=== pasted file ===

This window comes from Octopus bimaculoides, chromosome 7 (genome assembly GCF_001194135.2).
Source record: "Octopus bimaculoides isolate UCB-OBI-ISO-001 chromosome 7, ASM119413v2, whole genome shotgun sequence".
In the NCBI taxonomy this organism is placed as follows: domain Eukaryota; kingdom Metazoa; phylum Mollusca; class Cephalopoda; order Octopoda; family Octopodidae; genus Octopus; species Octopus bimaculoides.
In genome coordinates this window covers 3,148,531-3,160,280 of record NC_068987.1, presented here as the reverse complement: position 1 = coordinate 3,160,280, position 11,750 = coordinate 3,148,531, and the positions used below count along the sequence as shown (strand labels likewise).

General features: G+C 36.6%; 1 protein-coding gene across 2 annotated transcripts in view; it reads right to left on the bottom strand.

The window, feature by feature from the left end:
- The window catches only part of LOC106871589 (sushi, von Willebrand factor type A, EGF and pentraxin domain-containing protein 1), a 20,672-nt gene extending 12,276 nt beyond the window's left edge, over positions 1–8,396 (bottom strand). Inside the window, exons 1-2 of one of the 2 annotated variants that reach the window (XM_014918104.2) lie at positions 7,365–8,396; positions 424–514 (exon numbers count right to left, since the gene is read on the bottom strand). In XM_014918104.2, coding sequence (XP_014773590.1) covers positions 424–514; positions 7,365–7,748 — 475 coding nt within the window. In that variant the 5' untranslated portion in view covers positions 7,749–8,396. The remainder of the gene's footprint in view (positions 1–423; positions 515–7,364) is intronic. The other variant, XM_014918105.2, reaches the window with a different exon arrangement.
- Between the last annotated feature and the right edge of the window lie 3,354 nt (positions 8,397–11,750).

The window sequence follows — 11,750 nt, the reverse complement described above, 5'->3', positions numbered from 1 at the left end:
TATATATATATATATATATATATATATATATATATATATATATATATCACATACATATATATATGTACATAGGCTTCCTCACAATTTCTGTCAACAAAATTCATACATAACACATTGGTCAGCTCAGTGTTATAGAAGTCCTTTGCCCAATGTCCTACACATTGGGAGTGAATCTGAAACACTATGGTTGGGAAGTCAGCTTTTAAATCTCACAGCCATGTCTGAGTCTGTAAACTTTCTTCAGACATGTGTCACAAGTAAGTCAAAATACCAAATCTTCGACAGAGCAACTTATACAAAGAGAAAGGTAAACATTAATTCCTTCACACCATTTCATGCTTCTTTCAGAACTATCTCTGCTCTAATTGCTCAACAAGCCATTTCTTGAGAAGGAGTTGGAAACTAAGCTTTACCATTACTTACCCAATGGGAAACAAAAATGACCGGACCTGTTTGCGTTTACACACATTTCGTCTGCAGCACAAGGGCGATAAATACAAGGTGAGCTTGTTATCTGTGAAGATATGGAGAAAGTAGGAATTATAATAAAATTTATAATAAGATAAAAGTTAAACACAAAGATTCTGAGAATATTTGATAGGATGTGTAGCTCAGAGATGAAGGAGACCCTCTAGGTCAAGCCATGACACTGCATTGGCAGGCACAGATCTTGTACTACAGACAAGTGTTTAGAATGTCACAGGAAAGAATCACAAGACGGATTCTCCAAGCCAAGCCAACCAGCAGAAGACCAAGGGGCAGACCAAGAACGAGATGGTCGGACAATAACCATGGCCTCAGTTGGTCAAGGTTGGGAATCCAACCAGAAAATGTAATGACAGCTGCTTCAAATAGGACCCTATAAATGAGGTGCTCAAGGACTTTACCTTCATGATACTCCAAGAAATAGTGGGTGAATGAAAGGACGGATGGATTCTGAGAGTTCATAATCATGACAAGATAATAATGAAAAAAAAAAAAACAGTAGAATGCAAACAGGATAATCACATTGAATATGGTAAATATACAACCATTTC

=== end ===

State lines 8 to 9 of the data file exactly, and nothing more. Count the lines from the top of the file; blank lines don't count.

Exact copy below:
- Between the last annotated feature and the right edge of the window lie 3,354 nt (positions 8,397–11,750).

The window sequence follows — 11,750 nt, the reverse complement described above, 5'->3', positions numbered from 1 at the left end: